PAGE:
The verdict of the Sessions Court in Mumbai holding Bollywood actor Salman Khan guilty of culpable homicide for his act of ramming a roadside bakery with his Toyota Land Cruiser on September 28, 2002, killing one person and wounding four others sleeping on the pavement outside, and sentencing him to five-years’ rigorous imprisonment and a fine of Rs. 25,000 has sparked extreme reactions, with the common man so to speak, welcoming the verdict, and Bollywood celebrities and some other high-profile sympathizers expressing shock at the judgment and expressing their solidarity with Salman Khan. Even among the celebrities and ‘twitterati’, opinions have been divided.
Not to be left behind, one of India’s widely circulated newspapers, The Times of India has carried a report in its pages by its reporter Dhananjay Mahapatra today questioning the legality and propriety of the Mumbai Court in convicting and sentencing Salman Khan on the same day. ‘The Times of India’ claims that Mumbai Court’s verdict runs counter to the Supreme Court’s 's 25-year-old judgment asking trial courts not to impose sentence on the day it finds the accused guilty. The Times of India was adverting to the decision reported in Allauddin Milan v. State of Bihar [1989 SCC (3) 5]
In Allauddin Milan v. State of Bihar [supra], the Supreme Court had ruled that all trial courts, after pronouncing an accused guilty, must adjourn the hearing on quantum of sentence to another day to enable both the convict and the prosecution to present material in support of the quantum of sentence.
It is true that Justice Ahmadi in Allaudin Milan (supra), while interpreting S.235(2) of Code of Criminal Procedure 1973, held that “as a general rule, the trial courts should after recording the conviction adjourn the matter to a future date and call upon both the prosecution as well as the defence to place the relevant material bearing on the question of sentence before it and thereafter pronounce the sentence to be imposed on the offender.”But as explained in this article by Live Law co-founder and Editorial Consultant of LexisNexis-India, Mr. M.A Rashid, in Allauddin Mian, the Supreme Court failed to consider the implications of Amendment Act No: 45 of 1978 whereby a new proviso was added by Parliament to Section 309(2) of the Code of Criminal Procedure (Section 309 Cr.P.C. deals with the power of Courts to postpone or adjourn proceedings) which is as follows;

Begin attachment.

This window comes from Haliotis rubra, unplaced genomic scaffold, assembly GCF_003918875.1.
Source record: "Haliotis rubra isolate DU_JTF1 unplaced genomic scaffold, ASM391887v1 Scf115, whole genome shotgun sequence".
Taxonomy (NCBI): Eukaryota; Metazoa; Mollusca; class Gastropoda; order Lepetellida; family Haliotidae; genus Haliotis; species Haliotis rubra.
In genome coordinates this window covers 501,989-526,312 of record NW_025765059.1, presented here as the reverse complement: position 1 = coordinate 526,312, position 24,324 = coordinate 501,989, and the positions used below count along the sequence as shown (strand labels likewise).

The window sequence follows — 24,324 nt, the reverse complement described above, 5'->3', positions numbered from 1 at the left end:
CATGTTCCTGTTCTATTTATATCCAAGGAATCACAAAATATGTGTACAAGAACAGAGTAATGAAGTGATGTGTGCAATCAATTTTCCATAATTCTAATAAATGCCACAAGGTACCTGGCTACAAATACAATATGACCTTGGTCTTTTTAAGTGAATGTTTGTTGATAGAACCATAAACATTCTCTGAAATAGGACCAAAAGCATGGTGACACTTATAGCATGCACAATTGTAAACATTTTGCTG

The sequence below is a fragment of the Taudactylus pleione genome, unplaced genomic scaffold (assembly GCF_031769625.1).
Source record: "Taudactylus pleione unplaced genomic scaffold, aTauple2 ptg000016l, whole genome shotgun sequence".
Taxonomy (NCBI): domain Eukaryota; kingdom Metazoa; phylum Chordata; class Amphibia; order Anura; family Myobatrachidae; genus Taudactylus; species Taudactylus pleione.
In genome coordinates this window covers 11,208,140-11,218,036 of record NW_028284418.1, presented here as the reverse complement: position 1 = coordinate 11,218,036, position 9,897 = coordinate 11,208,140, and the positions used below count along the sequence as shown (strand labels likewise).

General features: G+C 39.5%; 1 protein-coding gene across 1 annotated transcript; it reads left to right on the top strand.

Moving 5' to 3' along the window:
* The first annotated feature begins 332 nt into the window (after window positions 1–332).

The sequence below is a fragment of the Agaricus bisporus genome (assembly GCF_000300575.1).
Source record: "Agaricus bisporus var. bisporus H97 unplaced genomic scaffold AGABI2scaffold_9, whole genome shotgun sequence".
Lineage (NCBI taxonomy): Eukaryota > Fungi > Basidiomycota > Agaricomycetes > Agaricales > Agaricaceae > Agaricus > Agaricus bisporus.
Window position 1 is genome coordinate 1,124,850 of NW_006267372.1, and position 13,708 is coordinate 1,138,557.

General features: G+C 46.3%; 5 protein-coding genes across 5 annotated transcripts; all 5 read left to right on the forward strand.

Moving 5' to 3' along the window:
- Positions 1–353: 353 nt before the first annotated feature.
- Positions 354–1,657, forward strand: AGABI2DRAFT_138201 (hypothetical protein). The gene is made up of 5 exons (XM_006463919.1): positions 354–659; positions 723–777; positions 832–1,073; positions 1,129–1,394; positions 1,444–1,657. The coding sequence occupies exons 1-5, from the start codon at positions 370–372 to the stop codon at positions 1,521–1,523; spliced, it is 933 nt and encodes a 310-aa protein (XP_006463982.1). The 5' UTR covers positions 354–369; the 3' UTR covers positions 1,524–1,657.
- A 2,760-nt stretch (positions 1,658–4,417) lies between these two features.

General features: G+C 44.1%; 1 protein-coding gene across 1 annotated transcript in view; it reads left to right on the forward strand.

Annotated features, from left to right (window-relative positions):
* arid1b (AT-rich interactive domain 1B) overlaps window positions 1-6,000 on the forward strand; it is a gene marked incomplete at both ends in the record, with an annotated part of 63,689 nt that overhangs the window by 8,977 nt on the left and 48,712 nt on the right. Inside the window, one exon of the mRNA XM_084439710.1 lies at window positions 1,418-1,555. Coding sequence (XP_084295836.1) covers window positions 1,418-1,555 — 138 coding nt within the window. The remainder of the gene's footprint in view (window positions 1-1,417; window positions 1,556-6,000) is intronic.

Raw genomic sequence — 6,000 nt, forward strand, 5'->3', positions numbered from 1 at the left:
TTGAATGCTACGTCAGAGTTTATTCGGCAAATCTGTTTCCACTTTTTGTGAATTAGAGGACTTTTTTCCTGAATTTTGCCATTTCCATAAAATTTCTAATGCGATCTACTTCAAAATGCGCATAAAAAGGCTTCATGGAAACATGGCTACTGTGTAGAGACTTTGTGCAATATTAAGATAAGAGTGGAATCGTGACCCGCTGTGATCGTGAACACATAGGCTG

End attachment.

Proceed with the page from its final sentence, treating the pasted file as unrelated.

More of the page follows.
“Provided also that no adjournment shall be granted for the purpose only of enabling the accused person to show cause against the sentence proposed to be imposed on him”
A bare reading of the newly added proviso to Section 309(2) of the Code of Criminal Procedure goes to show that the dictum laid down in Allauddin Mian is in direct conflict with the statutory provision.
Though Mr. Rashid had written his article in the context of the judgment rendered by the Bangalore trial court in the disproportionate assets case, it can be seen that in both the ‘2002 hit and run case’ and the ‘disproportionate assets case’ , Salman Khan and Jayalalitha respectively, were convicted and sentenced on the same day. Interestingly, Mr. Rashid had penned his 2014 article to clarify the legality of ‘same day conviction and sentence’ after the very same reporter in the very same newspaper who has now questioned the legality of imposing the sentence on the same day as the conviction, had expressed doubts about the Bangalore trial court having violated the Supreme Court's mandate by convicting and sentencing former Tamil Nadu chief minister J Jayalalitha on the same day, September 27, in a disproportionate assets case.